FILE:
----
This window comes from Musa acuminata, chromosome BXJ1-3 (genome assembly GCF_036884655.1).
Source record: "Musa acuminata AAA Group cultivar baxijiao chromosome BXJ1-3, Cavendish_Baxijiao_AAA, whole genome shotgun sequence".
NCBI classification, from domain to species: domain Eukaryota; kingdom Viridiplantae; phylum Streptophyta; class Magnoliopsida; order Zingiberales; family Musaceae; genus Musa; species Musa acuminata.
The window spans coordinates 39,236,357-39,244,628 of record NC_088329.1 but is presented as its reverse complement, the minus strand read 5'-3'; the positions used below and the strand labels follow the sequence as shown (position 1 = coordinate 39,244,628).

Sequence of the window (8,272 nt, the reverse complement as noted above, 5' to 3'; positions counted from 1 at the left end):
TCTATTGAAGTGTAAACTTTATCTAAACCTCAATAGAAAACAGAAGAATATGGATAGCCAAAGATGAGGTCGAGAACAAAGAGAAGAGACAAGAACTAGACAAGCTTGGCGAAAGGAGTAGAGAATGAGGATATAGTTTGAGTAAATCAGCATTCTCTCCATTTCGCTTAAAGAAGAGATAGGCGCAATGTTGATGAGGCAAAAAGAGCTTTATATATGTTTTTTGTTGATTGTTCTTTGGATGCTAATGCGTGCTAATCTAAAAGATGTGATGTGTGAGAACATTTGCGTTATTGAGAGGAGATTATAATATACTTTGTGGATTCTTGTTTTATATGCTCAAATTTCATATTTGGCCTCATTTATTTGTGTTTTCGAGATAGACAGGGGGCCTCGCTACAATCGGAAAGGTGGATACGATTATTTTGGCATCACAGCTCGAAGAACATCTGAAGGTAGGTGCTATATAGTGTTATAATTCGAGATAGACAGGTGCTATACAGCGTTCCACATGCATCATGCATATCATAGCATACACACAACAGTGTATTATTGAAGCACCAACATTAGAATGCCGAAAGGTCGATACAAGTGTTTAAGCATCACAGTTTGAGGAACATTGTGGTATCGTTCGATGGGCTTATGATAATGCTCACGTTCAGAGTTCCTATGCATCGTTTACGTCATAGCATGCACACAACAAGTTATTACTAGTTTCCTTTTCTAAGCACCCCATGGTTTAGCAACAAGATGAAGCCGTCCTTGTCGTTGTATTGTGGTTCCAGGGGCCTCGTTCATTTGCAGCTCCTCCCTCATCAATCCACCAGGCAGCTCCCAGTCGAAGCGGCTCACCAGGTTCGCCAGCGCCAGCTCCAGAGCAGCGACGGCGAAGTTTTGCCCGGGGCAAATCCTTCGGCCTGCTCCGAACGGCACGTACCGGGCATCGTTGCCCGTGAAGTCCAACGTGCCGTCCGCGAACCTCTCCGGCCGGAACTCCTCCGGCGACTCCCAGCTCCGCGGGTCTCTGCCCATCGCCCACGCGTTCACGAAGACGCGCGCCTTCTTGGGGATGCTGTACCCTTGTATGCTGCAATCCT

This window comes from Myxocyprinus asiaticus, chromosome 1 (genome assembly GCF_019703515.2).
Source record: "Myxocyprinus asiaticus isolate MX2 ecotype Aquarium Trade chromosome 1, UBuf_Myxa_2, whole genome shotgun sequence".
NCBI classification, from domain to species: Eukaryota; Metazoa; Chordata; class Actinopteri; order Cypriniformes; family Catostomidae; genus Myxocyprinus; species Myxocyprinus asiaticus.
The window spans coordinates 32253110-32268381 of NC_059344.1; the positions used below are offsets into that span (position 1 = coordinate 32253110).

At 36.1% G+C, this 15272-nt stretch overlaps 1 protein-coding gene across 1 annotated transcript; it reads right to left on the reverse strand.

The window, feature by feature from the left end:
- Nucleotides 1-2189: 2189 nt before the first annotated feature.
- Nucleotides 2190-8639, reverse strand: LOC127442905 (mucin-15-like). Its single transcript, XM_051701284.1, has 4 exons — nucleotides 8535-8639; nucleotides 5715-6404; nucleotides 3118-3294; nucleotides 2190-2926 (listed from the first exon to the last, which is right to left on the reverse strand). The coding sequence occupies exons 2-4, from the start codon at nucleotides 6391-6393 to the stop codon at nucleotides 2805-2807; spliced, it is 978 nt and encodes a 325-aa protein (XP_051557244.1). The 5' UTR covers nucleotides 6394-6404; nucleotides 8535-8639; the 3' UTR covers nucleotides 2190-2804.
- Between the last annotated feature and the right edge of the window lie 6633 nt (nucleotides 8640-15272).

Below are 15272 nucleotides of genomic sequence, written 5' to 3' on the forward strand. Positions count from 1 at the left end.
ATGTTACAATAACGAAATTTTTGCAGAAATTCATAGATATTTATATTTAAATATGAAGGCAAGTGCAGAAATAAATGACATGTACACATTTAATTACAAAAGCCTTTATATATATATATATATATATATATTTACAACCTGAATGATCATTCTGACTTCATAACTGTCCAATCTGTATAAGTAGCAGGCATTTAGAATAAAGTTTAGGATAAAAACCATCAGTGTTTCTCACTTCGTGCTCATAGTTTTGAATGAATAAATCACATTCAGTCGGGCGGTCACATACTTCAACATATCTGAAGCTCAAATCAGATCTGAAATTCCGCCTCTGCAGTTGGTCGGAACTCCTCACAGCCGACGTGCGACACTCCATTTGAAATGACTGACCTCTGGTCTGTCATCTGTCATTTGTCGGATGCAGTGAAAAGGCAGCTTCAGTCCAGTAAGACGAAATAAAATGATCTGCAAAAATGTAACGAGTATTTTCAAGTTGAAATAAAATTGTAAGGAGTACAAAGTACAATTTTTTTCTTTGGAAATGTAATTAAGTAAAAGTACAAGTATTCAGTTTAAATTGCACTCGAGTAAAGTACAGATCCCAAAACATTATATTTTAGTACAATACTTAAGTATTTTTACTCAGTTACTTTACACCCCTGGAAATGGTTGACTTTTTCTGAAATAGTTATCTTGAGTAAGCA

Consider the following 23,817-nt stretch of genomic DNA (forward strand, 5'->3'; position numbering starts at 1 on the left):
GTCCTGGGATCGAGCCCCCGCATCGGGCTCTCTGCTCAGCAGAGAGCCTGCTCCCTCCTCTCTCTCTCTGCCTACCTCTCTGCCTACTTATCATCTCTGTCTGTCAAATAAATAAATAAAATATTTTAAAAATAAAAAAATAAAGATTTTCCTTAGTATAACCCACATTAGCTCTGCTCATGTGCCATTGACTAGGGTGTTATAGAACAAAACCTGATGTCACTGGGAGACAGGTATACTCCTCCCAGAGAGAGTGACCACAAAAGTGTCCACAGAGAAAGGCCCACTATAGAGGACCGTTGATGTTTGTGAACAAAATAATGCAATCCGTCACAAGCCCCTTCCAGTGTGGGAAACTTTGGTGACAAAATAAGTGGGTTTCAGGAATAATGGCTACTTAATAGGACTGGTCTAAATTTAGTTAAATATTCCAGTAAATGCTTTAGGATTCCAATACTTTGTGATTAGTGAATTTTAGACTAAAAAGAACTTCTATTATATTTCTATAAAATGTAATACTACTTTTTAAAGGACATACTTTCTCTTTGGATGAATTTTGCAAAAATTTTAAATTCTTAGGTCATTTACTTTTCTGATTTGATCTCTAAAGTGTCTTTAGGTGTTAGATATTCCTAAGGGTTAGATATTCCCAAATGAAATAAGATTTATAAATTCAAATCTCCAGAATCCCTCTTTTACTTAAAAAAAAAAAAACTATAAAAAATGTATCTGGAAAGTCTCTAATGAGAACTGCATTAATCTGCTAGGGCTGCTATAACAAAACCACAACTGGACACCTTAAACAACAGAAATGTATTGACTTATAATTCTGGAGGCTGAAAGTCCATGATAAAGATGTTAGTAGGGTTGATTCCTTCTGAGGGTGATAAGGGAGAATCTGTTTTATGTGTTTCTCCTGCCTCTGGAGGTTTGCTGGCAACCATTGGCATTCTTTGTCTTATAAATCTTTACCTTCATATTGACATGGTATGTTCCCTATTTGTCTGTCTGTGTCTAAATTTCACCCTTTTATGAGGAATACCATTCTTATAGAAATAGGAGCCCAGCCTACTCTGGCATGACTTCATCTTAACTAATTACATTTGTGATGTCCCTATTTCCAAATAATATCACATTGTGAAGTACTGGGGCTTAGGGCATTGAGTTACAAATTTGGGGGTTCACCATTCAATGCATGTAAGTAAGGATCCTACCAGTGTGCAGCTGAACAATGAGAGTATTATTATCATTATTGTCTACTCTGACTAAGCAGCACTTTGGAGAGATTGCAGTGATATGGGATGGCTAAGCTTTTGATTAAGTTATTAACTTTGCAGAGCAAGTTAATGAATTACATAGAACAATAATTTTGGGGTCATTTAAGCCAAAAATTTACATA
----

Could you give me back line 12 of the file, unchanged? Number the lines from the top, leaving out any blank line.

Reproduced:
The window, feature by feature from the left end: